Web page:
Monday, July 14, 2008

Finally, another use for my "Extender"

When I first "upgraded" *cough* from XP to Vista last year, I was excited about the possibility of streaming HD TV through my house and the unlimited storage space I could harness with my PC. I'm generally fairly satisfied with how that vision turned out. But in the process, I've discovered that I actually dislike most TV programming.

Looking at all the programs I've recorded over the last year, I have some operas recorded off PBS, nature shows, a few documentaries about historical figures, and a crapload of "Family Guy." It's actually an embarassing amount of Family Guy. I can't help myself.

Aaaaanyway, the end result of my discovery is that although I'm using the Media Center the way I meant to, I don't actually value it that much. Add in some technical and execution faults (response time to commands is SLOW, menus are pretty-looking but often useless to me, I don't have the high speed "n" wireless so I've got wires criss-crossing my living room, etc. etc.), and the overall palate has a bittersweet finish.

But!! If I could stream movies from Netflix through my computer and Xbox 360, that would be another happy use. A closer examination of the Netflix FAQ area shows that not all Netflix movies would be available, but rather a "separate, smaller library of 10,000 movies and TV episodes." I suppose it's possible that all 10,000 could be crappy, given the amount of dreck on TV nowadays, but I'm definitely intrigued by the possibilities. I suppose I'll give Netflix a try when they start that service.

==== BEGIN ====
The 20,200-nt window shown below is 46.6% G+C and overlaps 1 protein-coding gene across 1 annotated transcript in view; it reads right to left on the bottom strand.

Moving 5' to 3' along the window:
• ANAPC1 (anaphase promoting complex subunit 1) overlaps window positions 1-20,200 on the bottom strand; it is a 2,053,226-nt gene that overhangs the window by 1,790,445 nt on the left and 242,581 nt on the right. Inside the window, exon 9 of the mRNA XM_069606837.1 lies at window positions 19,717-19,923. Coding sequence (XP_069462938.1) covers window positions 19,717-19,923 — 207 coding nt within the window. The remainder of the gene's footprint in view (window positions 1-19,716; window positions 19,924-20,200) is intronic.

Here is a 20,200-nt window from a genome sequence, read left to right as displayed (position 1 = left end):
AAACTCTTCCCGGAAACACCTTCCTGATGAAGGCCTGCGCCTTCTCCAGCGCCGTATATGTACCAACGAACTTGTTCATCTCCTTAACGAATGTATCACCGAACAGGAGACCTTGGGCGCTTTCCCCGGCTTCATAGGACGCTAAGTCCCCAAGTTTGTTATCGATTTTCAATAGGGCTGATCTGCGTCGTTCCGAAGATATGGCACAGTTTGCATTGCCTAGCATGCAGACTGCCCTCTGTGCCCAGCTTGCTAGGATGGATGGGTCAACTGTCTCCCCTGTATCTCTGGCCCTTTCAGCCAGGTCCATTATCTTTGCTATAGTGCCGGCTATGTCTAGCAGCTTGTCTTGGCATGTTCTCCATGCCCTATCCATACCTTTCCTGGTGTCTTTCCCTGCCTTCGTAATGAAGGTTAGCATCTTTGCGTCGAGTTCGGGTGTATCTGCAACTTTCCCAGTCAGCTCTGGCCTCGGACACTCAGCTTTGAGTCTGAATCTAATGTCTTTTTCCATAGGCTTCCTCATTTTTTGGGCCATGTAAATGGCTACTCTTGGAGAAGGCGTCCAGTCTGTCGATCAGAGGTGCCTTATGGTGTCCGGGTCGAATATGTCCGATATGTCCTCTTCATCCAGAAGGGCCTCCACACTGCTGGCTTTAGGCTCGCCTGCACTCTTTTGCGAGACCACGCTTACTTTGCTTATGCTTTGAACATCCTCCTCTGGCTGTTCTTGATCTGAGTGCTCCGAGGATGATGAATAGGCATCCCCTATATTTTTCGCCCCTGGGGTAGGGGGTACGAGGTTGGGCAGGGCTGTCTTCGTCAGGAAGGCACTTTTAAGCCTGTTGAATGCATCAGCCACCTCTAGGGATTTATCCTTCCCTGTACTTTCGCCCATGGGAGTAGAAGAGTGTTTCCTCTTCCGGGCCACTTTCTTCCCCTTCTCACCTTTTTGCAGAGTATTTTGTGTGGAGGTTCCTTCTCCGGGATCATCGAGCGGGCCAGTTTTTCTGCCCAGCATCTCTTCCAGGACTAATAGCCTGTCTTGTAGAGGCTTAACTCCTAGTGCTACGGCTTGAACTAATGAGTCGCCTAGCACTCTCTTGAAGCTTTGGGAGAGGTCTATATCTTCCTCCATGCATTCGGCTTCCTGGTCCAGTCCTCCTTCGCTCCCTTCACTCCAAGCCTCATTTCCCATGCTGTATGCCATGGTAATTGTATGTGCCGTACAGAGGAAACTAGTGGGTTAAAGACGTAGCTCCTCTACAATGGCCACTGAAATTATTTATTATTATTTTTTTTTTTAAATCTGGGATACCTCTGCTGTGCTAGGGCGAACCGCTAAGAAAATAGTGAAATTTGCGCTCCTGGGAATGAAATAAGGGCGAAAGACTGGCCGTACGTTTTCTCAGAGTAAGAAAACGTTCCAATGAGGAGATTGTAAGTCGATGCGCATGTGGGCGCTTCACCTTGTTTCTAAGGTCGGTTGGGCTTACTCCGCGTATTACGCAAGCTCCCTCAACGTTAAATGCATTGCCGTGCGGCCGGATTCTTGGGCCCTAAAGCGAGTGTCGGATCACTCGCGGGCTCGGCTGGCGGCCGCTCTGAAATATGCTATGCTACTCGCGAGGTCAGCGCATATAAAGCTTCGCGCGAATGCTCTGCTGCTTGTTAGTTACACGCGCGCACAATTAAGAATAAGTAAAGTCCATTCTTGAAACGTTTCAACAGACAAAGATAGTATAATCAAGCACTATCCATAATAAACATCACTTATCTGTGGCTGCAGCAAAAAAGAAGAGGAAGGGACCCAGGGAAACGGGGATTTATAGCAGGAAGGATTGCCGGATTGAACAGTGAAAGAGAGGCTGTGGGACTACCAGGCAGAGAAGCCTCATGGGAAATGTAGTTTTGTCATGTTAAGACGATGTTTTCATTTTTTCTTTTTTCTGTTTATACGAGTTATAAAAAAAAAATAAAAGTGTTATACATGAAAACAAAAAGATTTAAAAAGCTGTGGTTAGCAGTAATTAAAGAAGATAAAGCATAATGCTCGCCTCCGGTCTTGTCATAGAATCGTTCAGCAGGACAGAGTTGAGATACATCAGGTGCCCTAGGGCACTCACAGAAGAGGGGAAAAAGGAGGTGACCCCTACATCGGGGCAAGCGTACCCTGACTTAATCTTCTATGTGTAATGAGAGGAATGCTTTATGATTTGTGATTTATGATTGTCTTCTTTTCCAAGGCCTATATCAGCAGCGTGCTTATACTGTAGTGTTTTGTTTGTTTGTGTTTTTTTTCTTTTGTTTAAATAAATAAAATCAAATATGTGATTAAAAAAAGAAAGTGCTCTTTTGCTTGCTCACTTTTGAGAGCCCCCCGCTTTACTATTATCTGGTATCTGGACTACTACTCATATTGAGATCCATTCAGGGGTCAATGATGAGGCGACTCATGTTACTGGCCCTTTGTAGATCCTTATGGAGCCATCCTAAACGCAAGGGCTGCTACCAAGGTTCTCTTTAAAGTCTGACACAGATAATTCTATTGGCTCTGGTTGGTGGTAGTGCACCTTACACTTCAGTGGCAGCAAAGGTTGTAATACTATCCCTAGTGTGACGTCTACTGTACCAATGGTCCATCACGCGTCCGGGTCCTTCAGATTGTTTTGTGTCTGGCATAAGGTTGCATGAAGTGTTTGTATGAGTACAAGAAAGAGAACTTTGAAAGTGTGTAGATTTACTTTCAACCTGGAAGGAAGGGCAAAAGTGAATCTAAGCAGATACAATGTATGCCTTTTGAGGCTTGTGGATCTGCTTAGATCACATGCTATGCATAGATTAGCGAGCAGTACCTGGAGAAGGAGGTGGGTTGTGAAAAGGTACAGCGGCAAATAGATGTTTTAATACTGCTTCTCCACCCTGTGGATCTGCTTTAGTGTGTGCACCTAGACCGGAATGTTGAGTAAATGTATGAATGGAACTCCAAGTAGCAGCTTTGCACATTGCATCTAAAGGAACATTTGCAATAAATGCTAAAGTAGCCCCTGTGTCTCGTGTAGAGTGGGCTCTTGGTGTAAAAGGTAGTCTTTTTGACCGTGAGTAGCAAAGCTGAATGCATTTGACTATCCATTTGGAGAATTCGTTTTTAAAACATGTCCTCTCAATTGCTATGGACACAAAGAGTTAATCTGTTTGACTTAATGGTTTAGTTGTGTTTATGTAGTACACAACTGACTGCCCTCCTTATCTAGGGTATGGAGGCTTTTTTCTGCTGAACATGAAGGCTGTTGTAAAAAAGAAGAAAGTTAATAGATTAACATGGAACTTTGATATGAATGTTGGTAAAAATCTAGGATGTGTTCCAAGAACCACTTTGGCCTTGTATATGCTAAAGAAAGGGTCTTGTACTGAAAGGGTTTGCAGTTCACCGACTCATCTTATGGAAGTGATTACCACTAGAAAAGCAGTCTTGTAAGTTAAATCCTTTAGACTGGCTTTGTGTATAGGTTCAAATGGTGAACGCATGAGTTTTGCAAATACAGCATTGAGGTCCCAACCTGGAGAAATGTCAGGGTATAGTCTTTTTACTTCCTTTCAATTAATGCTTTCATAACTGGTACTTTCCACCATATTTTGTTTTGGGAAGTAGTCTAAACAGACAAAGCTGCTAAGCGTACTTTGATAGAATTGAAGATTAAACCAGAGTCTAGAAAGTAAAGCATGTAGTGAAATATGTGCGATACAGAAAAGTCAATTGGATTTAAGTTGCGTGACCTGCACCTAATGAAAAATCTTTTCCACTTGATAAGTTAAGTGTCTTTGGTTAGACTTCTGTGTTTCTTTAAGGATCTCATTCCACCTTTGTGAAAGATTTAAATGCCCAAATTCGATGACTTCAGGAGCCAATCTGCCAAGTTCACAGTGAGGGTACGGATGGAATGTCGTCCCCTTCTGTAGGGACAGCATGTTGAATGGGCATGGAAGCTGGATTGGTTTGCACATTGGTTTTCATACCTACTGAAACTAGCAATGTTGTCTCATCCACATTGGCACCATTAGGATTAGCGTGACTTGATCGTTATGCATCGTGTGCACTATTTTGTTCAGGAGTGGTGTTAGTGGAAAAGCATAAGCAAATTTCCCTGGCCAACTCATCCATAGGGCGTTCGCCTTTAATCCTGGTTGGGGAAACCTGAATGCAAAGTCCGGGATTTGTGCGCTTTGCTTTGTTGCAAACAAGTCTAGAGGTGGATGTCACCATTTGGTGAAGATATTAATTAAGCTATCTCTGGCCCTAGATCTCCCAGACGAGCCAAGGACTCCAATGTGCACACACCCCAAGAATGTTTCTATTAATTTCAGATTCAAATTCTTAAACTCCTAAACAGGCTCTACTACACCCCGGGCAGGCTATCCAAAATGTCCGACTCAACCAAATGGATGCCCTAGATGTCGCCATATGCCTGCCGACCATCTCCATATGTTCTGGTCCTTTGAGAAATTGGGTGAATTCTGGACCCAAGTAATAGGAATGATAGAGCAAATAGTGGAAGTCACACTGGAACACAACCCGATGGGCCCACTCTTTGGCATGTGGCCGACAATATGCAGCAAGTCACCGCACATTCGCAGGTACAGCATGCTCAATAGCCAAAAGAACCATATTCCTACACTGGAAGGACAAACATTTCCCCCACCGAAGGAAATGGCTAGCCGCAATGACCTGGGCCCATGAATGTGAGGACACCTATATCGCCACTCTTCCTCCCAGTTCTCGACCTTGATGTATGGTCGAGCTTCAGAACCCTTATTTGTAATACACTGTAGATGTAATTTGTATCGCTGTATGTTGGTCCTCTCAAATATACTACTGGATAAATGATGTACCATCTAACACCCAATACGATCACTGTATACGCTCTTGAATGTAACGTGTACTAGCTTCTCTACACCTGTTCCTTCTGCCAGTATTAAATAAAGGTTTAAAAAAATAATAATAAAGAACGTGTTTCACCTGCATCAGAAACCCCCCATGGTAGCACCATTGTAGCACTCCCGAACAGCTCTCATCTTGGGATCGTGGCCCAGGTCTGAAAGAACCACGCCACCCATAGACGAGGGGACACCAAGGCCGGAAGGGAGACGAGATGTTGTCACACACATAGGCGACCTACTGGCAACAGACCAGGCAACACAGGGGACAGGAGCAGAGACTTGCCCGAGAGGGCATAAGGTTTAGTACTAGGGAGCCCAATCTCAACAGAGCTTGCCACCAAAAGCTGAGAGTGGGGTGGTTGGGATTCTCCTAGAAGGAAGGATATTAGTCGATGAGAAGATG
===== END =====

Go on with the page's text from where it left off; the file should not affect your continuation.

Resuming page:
It's Miller time!

InBev to buy Anheuser-Busch for $52B. The Belgians are coming. There goes the neighborhood. I'm not a huge fan of beer, or alcoholic beverages in general actually, but there are times when I like to throw one back and relax. Honestly, Budweiser is not my first choice if I have to choose "one" to throw back. My understanding is that Bud is an economical choice for multiple throwbacks or particularly large volume consumption. I'm sure it's quite acceptable as bong fuel.

Still, A-B is kind of an icon for American culture. A final bastion of unrestrained jingoism: "yeah, it's cheap and tastes like piss, but it's our cheap piss ~ rah rah American flag." As point of fact, A-B has, in recent years, tried to highlight in its ads its American ownership vis à vis SABMiller's South African ownership, and SABMiller has responded in kind with its "President of Beers" commercial line.

Well, that argument now appears moot as the Europeans flex their economic muscle.

Wednesday, July 02, 2008

Tiki Torch deaths

I originally saw the tag "NJ wins Darwin award for rash of tiki torch oil related deaths. Hair oil called in for questioning" and snickered a bit. I clicked on the link and wondered whether I would be regaled with tales of self immolation or fiery hair-dos.

Turns out that people drank the tiki torch oil thinking it was apple juice. The report does mention that the bottle is labeled "Tiki Torch Oil" and carries warnings in English and Spanish, so I'm gonna assume that it is responsibly labeled. And the child that was injured was actually poured the oil as a drink by an adult, so apparently it's not immediately an instance of an attractive danger.

Really what's going on here is a cluster of New Jerseyans who don't bother to read labels before ingesting things. The report says the incidents were unrelated, so it wasn't just one person making a mistake that affected others.

I mean, FORGET reading nutrition labels for fat and calorie content. These guys don't even read labels for "DANGER: EAT ME U DIE." If it's in the kitchen, they eat it.